PunGent: Another Government Employee: allylloyd: I'm curious--how many of you responding here are members of the TEC (or Anglican Communion) past or present?

The TEC is a very simple church. We follow three simple things: 1) Scripture. The Holy Bible. We have assigned daily readings from the OT, NT, Psalms and Gospels. Basically you can read the entire Bible in three years if you follow them. 2) Tradition. Baptism and Holy Eucharist. We don't talk about "salvation". Once you've been baptized, you've got all the salvation you need. The Holy Eucharist. It's a meal that'll have you coming back for more... 3) Reason. It's the reason part that starts all these things...

I am.

And these kind of arguments come up every generation or so.  In the 1950's and 1960's it was segregation.  In the 1970's it was the ordination of women and the modernization of the prayer book.  The 1990's brought gay clergy and now we have gay marriage.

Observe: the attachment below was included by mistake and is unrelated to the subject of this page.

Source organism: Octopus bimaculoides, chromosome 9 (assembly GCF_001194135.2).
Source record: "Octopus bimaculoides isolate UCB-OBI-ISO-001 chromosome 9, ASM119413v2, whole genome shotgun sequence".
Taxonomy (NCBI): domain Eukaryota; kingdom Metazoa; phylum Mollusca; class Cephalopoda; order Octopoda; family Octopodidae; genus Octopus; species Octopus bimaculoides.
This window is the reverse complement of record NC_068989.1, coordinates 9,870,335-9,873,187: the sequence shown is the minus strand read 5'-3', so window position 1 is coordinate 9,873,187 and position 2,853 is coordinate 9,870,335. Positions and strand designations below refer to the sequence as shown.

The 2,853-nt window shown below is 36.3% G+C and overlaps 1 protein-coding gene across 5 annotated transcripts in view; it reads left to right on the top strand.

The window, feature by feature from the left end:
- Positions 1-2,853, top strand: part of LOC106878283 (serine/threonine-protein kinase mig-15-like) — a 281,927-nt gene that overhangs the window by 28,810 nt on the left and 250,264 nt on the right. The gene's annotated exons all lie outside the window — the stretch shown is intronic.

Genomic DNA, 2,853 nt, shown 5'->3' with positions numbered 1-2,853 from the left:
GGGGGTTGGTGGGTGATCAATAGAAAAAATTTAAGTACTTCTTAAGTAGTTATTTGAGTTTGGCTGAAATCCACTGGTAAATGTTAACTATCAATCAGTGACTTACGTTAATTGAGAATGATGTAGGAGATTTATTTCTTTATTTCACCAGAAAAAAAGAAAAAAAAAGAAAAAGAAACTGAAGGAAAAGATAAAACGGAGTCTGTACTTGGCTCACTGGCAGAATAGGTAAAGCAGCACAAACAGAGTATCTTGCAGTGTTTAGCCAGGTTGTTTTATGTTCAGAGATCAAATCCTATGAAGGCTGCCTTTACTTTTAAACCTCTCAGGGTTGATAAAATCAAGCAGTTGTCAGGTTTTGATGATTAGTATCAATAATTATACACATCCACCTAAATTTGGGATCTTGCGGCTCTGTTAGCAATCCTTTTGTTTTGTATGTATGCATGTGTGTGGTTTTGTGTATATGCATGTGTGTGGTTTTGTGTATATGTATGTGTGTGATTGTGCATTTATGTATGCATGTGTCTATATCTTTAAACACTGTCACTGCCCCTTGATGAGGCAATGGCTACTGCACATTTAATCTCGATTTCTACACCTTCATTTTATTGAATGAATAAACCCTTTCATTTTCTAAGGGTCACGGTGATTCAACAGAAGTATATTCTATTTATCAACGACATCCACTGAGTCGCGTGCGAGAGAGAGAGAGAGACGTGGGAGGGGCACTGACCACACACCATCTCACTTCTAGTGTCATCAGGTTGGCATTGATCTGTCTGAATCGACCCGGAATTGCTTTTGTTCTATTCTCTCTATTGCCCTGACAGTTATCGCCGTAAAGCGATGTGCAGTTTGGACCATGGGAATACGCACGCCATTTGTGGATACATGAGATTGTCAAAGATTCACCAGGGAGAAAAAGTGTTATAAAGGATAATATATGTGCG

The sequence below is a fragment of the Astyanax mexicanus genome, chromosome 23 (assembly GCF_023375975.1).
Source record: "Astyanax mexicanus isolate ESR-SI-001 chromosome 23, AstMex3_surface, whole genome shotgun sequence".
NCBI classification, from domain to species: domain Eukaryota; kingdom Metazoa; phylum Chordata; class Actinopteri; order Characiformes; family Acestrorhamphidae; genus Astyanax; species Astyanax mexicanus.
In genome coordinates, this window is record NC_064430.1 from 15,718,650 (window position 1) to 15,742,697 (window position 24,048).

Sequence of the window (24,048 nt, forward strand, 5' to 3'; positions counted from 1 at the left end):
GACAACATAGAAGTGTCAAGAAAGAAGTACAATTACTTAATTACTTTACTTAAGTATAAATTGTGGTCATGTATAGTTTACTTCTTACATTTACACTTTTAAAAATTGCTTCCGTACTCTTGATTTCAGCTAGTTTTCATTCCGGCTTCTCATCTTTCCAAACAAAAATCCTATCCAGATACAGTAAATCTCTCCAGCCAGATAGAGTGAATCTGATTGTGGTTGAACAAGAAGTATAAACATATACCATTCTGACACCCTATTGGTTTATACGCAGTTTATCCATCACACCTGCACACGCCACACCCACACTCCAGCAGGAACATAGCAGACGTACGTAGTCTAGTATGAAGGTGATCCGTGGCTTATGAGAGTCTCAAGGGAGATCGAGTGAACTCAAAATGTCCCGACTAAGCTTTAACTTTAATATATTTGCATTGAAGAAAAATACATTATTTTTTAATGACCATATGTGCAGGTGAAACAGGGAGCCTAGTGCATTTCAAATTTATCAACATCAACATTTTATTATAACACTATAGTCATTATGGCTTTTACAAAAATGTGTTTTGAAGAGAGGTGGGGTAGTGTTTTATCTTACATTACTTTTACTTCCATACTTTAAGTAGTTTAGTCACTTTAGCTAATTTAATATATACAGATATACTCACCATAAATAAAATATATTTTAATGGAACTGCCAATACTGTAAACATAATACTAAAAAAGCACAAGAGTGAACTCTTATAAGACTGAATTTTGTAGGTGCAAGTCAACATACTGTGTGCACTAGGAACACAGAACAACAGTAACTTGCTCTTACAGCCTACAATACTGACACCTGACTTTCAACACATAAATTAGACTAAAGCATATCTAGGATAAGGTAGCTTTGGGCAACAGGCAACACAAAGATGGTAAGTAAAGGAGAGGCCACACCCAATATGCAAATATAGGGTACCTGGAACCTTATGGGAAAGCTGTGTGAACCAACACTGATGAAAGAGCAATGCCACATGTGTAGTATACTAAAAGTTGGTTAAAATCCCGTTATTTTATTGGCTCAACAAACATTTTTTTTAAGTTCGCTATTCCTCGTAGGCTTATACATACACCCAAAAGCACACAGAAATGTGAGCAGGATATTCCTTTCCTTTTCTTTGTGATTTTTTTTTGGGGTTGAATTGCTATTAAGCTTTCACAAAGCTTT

I wonder what the next argument will be?

AI, and/or human cloning, would be my guesses.


OMG, you left out the 1986 prayer book!  So much anger.

Probably the update to the Prayer book in 2028.
 
2014-03-11 05:29:03 PM
Apparently "transgendered clergy" has caused a stir in....................Arkansas
 
2014-03-11 05:38:52 PM

Snort: PunGent: Another Government Employee: allylloyd: I'm curious--how many of you responding here are members of the TEC (or Anglican Communion) past or present?

The TEC is a very simple church. We follow three simple things: 1) Scripture. The Holy Bible. We have assigned daily readings from the OT, NT, Psalms and Gospels. Basically you can read the entire Bible in three years if you follow them. 2) Tradition. Baptism and Holy Eucharist. We don't talk about "salvation". Once you've been baptized, you've got all the salvation you need. The Holy Eucharist. It's a meal that'll have you coming back for more... 3) Reason. It's the reason part that starts all these things...

I am.